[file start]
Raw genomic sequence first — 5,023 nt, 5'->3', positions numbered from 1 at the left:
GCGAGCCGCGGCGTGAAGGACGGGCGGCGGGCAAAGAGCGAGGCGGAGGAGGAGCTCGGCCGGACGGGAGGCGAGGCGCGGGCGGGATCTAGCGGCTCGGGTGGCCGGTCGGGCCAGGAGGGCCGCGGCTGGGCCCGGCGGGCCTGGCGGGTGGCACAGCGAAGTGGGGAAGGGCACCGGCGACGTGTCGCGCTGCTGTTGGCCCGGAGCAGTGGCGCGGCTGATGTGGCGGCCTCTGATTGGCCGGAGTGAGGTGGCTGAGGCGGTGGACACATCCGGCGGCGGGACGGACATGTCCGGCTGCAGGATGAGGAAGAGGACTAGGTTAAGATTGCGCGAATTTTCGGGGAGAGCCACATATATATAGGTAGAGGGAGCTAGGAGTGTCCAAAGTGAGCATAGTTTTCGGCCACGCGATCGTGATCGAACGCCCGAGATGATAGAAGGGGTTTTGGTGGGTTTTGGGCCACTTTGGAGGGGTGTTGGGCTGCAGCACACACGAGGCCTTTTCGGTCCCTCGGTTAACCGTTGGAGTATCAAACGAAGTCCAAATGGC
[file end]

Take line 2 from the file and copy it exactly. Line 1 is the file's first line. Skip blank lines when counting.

GCGAGCCGCGGCGTGAAGGACGGGCGGCGGGCAAAGAGCGAGGCGGAGGAGGAGCTCGGCCGGACGGGAGGCGAGGCGCGGGCGGGATCTAGCGGCTCGGGTGGCCGGTCGGGCCAGGAGGGCCGCGGCTGGGCCCGGCGGGCCTGGCGGGTGGCACAGCGAAGTGGGGAAGGGCACCGGCGACGTGTCGCGCTGCTGTTGGCCCGGAGCAGTGGCGCGGCTGATGTGGCGGCCTCTGATTGGCCGGAGTGAGGTGGCTGAGGCGGTGGACACATCCGGCGGCGGGACGGACATGTCCGGCTGCAGGATGAGGAAGAGGACTAGGTTAAGATTGCGCGAATTTTCGGGGAGAGCCACATATATATAGGTAGAGGGAGCTAGGAGTGTCCAAAGTGAGCATAGTTTTCGGCCACGCGATCGTGATCGAACGCCCGAGATGATAGAAGGGGTTTTGGTGGGTTTTGGGCCACTTTGGAGGGGTGTTGGGCTGCAGCACACACGAGGCCTTTTCGGTCCCTCGGTTAACCGTTGGAGTATCAAACGAAGTCCAAATGGC